A cover story in Businessweek gushes about Colombia’s improved climate for foreign investors (there are even 5-star restaurants!), while the Economist takes a more sober view of trade-unionist murders.

A new round of talks began between Colombia’s government and the ELN guerrillas. This received little attention, and that’s a good thing – more progress can be made outside the spotlight.

The White House Drug Czar’s office found a likely increase in coca-growing in Peru in 2006. Colombia estimates are not out yet.

In Mexico, narco-related violence has claimed over 1,000 lives so far this year. A spate of articles in the U.S. press have questioned the Calderón government’s decision to deploy the military to fight drug-trafficking organizations. This decision has come under fire from Mexico’s human-rights ombudsman, who has issued two critical statements in the past week. (Chicago Tribune, LA Times, AP)

May 17

Frequent correspondent Chris Stubbert is just back from a visit to Cartagena, and sends this reflection on the stark social contrasts of a city that is both a top vacation destination for wealthy Colombians, and a prinicipal refuge for their internally displaced fellow citizens.

An update from Cartagena

If the misery of the poor be caused not by the laws of nature, but by our institutions, great is our sin. - Charles Darwin, The Voyage of the Beagle (1839), Chapter XXI

Cartagena, a city with a population of around 895,000, is fast becoming the major tourist destination in a country where tourism has had a negative reputation for years. Cartagena is not your typical image of Colombia. There are no Andean mountains here, but a Caribbean coast. The weather is warm, but breezy, and the people – ‘Costeños’ – are distinct from those in other regions of Colombia.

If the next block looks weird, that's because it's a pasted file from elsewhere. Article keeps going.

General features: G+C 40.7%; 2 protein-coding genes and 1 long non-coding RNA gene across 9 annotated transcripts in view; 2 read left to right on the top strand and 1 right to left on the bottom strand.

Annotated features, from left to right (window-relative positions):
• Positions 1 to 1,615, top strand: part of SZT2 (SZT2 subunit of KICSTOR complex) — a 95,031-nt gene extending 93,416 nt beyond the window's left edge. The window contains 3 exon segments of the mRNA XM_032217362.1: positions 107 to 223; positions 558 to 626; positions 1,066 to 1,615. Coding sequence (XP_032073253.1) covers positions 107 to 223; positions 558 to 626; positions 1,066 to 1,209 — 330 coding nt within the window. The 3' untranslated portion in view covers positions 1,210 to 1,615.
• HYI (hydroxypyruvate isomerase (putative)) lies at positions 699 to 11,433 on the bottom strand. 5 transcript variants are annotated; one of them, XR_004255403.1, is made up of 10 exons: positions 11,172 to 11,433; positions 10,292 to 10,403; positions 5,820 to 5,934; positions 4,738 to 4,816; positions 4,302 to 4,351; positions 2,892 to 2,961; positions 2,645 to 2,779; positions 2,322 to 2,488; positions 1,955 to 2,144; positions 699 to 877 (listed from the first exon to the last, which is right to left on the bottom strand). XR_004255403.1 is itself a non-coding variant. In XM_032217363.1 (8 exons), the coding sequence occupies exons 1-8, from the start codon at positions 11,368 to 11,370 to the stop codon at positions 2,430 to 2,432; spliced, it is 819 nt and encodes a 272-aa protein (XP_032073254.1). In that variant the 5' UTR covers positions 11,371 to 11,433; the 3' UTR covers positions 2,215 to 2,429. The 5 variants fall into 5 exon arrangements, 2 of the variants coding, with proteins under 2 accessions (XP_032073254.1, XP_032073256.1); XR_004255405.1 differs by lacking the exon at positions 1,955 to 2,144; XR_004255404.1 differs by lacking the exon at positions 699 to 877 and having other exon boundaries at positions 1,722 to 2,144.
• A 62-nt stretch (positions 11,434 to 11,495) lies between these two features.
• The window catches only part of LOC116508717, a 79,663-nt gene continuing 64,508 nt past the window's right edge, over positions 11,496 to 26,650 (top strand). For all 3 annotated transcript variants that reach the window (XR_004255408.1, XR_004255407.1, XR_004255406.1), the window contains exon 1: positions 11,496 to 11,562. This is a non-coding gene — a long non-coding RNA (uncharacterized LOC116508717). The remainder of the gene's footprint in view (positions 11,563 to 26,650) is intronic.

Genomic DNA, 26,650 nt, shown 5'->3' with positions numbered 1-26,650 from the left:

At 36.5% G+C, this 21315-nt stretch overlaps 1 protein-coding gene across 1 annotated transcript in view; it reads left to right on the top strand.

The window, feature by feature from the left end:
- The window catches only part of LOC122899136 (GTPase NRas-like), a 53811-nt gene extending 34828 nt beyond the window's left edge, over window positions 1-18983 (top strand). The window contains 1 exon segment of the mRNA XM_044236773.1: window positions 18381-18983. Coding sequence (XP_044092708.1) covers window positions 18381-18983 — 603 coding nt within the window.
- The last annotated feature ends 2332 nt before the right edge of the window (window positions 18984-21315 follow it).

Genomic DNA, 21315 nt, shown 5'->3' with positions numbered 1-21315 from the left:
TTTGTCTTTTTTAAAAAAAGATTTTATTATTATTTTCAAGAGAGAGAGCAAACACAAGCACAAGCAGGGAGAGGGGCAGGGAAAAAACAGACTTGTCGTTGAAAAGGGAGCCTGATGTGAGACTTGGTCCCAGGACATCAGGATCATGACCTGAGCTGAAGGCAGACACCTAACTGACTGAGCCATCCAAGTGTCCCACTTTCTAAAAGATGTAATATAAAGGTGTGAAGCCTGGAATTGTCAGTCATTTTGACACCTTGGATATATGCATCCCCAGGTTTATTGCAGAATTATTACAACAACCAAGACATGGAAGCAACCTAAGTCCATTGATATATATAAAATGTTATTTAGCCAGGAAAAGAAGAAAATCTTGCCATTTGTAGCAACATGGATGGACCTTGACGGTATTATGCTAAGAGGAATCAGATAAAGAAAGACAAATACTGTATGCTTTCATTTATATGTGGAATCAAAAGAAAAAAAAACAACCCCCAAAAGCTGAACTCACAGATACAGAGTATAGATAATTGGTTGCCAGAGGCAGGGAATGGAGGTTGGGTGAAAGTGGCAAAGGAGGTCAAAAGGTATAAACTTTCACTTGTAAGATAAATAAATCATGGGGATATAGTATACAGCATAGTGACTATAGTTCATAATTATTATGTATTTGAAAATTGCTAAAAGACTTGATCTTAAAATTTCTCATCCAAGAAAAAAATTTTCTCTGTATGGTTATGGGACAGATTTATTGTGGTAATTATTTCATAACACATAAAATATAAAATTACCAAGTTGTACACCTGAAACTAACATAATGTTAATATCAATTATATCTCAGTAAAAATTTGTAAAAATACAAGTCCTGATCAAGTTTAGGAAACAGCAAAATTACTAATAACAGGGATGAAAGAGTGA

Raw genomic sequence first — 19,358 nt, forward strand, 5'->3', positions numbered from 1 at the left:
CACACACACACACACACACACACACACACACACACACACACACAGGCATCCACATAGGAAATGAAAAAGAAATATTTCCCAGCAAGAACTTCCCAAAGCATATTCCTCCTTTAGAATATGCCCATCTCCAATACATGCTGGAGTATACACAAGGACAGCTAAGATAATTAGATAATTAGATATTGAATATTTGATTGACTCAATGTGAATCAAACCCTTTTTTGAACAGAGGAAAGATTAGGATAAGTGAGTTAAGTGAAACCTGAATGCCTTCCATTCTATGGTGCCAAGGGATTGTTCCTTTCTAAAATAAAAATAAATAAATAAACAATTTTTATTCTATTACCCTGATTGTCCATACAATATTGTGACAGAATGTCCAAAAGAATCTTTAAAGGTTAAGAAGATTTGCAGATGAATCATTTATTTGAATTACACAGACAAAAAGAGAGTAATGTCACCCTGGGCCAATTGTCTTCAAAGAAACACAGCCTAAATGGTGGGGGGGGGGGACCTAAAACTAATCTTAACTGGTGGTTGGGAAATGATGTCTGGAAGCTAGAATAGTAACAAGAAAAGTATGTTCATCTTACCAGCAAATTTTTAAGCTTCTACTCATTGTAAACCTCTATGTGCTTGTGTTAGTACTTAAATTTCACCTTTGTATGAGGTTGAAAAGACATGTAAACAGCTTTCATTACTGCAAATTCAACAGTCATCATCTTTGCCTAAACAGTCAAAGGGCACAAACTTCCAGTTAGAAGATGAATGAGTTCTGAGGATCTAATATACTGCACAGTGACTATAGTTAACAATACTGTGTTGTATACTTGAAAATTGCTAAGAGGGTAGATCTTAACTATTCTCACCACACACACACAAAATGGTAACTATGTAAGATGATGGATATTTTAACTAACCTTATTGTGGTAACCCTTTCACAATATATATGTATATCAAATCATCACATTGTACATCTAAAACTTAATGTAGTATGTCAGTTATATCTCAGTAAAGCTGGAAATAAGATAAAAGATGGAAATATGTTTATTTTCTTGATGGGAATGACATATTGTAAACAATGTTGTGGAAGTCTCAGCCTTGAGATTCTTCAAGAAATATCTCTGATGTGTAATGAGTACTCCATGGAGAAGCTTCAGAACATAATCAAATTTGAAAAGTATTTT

Having just returned from a third visit to Cartagena, I think it’s about time to talk about the incredible social contrasts one finds in this city. Charles Darwin wrote the above quote in 1839, reflecting on slavery in South America, which brought millions of West Africans across the Atlantic from the 16th to 19th century. The legacy of that trade in modern Cartagena is still very strong. The contrasts of rich and poor, black and non-black are evident even when driving from the bus station to the center of the city.

Cartagena is currently constructing the tallest building in Colombia, named ‘La Torre de la Escollera’ at 58 floors. And as the skyline quickly fills with new apartment towers and hotels, and Donald Trump has even put his eye on the Caribbean city, one must wonder who is being left behind? With mayoral elections coming up on October 30th, Colombian media have reported that some mayoral candidates are being supported and funded by narco-traffickers and paramilitary elements, who wish to get a hand in the building contracts expected to be handed out in the coming years.

The Attorney General’s office has made it a ‘top priority’ to investigate the pattern of corruption in the lead up to the election. But Cartagena is and has always been the epicenter of this type of activity.

Continue reading »

May 16

The House of Representatives is currently considering the 2008 Defense Authorization bill, which governs programs in the Defense Department’s half-trillion-dollar budget. This bill includes little specific to Colombia or Latin America, though it does authorize funds for Defense Department counternarcotics activities in the hemisphere.

However, when the House Armed Services Committee finished work on the bill last week, it included this paragraph in the narrative report accompanying the legislation: